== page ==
QUÉBEC CITY, Aug. 22, 2022 /CNW/ - The governments of Canada and Quebec would like to inform the public that progress has been made in the discussions concerning the management, protection and recovery of the boreal caribou. Both governments can state today that they are confident that they will come to an agreement regarding the management, protection and recovery of the woodland caribou in Quebec.
The boreal caribou has been listed as threatened under Canada's Species at Risk Act since 2003, and as vulnerable in Quebec under the provincial Act Respecting Threatened or Vulnerable Species since 2005.
The Government of Quebec, with financial support from the federal government and in collaboration with the Indigenous nations that have an interest in the boreal and the Gaspésie caribou, wishes to take significant additional measures that will have tangible benefits for all of the local caribou populations. The goal is to move toward ensuring that all the populations of caribou can become self-sustaining in the long term, by applying measures and timelines adapted to each of these populations. Measures will be put in place to reduce the disturbance rate of the habitat used by the boreal and the Gaspésie caribou, in order to achieve 65 percent undisturbed habitat in each of their ranges, based on measurements and timelines adapted to each population. To accomplish this, Quebec intends to use the tools at its disposal to protect caribou habitat, including legally protected wildlife habitats, biological refuges, administrative protection, and decommissioning of forestry roads.
Discussions are continuing between the two governments on the ways in which the Government of Canada will support the plan financially and the transitional measures to be taken by Quebec in order to minimize the socio-economic impacts that could result from increased protection measures for the caribou and their habitat.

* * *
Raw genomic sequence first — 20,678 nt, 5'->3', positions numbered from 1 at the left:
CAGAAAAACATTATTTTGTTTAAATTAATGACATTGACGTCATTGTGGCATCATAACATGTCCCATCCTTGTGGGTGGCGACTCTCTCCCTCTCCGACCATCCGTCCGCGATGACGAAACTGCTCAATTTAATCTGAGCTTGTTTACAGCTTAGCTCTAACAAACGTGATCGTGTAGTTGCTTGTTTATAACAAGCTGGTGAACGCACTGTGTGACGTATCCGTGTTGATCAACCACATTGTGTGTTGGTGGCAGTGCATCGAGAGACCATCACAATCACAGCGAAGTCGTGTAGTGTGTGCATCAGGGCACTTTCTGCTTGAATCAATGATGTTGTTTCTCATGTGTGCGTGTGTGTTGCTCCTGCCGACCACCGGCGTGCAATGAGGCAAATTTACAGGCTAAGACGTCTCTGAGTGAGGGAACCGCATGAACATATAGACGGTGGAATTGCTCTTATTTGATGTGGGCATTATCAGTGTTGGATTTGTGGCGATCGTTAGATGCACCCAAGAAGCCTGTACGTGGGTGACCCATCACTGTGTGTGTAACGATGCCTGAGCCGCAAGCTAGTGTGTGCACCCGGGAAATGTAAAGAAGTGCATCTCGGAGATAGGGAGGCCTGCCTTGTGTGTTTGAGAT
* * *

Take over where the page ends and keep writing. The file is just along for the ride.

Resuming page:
The governments of Canada and Quebec are confident that this negotiation will lead to an agreement between the parties that will enable us to work toward long-term self-sufficiency for the caribou populations and to maintain them in their habitat in order to support their recovery.
To demonstrate its commitment to the process and its serious concern with caribou conservation, Quebec is currently implementing short-term measures totalling almost $12 million. The Government of Canada will provide $6.1 million for the implementation of these measures, including funding to support Indigenous nations leaders in caribou conservation.
Lastly, Quebec would like to take this opportunity to reiterate its commitment to publishing the final version of its boreal and mountain caribou strategy and to announce that this strategy will be released by the end of June 2023.
"Our recent discussions have progressed and we will continue our work to reach a long-term agreement for caribou protection. Caribou are a national symbol, but they are threatened and their herd populations are declining. The only way to save the caribou is to work together with all levels of government and Indigenous peoples, the original guardians of the land. The efforts we are making today will have positive impacts on caribou. We will be monitoring our progress to ensure we meet the goals necessary to restore healthy caribou herds. These discussions come as Canada prepares to host the world at the COP15 conference in Montréal in December. Our leadership in protecting diversity has never been more important."
– The Honourable Steven Guilbeault, Minister of Environment and Climate Change
"The significant progress in the discussions demonstrates a shared commitment to maintaining, protecting and recovering caribou populations. As talks continue, the ministère des Forêts, de la Faune et des Parcs continues to be proactive, as evidenced by the many projects on the ground. These are concrete actions with significant results that will be reflected in the boreal and mountain caribou strategy expected next year."
– Mr. Pierre Dufour, Minister of Forests, Wildlife and Parks and Minister responsible for the Abitibi-Témiscamingue Region and the Nord-du-Québec Region
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